Many of the darlings of the technology universe have adopted DevOps as their approach, are pushing boundaries once thought untouchable and realizing tangible business benefits as a result. The 2012 State of DevOps Report states that high-performing DevOps shops can ship code 30x faster with 50% fewer failures. Some of the amazing DevOps success stories include:
Intuit/TurboTax deployed over 40 simultaneous experiments during the peak filing season. They were able to significantly increase customer conversion rates and figure out exactly what it takes to get customers to sign up.
Amazon has gone on record saying they’re doing a thousand deploys a day to their customer-facing infrastructure.
So let’s assume that you’ve decided to make some investments inside your organization to realize some of the same amazing results others are experiencing from their DevOps movement. Do any of us really think that Intuit or Amazon (or Etsy, Netflix, et. al) got to where they are at overnight? Not by a long shot. We’ve already covered the prerequisites to DevOps success but I think we forgot the most important one: PATIENCE.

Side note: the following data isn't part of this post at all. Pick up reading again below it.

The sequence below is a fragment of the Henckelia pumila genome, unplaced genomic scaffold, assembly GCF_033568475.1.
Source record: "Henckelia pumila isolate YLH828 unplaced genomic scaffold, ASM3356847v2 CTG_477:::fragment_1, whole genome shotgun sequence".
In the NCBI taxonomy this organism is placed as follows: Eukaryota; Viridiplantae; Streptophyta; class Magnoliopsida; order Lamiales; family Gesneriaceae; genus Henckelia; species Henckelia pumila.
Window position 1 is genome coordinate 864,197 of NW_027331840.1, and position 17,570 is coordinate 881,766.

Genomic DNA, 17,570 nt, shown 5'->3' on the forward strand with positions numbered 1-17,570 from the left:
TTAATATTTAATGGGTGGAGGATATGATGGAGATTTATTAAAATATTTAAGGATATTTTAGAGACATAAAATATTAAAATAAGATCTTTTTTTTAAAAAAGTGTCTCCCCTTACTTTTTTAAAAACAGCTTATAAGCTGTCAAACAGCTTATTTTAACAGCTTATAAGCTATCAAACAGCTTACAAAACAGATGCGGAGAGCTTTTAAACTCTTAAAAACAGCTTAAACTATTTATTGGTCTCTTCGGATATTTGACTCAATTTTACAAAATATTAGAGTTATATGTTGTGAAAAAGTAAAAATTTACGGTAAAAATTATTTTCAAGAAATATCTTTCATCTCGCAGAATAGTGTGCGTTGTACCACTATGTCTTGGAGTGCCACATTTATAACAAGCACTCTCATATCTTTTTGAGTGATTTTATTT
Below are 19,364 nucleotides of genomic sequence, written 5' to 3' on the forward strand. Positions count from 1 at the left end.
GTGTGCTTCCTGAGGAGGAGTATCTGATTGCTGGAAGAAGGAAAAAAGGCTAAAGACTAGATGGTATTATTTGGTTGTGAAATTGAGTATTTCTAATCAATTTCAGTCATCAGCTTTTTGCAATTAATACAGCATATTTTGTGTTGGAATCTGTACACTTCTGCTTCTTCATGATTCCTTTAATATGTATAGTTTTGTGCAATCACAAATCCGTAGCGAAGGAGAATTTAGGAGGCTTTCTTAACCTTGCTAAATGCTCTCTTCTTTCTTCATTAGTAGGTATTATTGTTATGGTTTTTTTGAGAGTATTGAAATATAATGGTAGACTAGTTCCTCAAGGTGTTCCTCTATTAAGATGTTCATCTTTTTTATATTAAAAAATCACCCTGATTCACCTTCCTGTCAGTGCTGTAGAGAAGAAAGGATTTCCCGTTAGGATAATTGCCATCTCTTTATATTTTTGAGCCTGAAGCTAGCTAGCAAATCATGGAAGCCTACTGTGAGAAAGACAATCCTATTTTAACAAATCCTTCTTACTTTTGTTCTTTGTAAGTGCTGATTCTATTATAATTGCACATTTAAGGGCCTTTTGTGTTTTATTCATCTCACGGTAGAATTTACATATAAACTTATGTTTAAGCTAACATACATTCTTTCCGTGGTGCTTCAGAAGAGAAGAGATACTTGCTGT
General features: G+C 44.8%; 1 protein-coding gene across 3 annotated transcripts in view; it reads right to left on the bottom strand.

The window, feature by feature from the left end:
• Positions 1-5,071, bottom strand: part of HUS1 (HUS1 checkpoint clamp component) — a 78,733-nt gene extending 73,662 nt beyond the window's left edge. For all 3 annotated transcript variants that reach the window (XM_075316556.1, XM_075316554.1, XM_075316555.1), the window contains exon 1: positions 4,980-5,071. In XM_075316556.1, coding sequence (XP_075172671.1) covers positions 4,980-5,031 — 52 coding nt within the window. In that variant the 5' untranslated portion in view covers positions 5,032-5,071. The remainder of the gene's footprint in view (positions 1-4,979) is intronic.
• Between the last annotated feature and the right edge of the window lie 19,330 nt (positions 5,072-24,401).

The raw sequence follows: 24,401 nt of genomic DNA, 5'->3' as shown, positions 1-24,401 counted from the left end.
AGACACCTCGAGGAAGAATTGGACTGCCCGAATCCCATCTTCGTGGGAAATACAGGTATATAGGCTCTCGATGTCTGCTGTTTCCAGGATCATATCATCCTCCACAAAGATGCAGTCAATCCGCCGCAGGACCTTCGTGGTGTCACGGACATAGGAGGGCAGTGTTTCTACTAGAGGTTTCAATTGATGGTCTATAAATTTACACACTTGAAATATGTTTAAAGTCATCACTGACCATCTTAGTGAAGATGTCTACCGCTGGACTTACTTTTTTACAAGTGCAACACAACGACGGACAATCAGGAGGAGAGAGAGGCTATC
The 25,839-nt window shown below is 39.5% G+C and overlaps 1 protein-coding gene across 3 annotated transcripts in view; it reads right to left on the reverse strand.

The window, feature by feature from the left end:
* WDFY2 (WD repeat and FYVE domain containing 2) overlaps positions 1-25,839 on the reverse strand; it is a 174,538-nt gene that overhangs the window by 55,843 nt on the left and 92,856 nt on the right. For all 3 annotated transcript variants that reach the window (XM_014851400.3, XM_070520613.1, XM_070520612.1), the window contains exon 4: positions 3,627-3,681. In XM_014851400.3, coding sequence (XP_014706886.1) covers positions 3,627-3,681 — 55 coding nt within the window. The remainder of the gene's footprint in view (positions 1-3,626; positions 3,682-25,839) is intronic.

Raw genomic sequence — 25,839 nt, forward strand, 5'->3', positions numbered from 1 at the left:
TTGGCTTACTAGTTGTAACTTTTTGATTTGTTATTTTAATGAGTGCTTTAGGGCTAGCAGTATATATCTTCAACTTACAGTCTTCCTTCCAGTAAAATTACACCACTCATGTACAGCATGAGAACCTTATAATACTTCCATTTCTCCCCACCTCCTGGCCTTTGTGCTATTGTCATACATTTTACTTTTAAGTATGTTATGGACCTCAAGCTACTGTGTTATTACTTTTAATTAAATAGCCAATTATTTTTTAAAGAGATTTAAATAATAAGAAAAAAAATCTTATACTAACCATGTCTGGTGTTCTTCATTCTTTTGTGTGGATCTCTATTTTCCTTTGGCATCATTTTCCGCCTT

Slow down. Everyone reacts to change a different way and at a different rate, so take the time necessary to ensure everyone is on the same page. If you have the tendency to rush around and try to hurry things up, want things done immediately and can’t wait for things to take their natural course, STOP. Getting impatient won’t make things move faster and may even cause things to slow down even further.
Small wins matter. You will have your allies and you will have your holdouts. If you’re patient, you can create alignment across all parts of IT and the business by focusing on the positive outcomes of each and every accomplishment, learning moment and strikeouts alike to demonstrate progress and help others feel a sense of unity and purpose.
Live in the moment. Make a concerted effort to take your time and think about everything you do, be mindful and take a day where you make patience your goal for the day. At the end of the day, observe all the ways in which you’ve made smarter decisions, got along better with others and actually understood what took place.
What do you do to get in your DevOps zen state? Please share!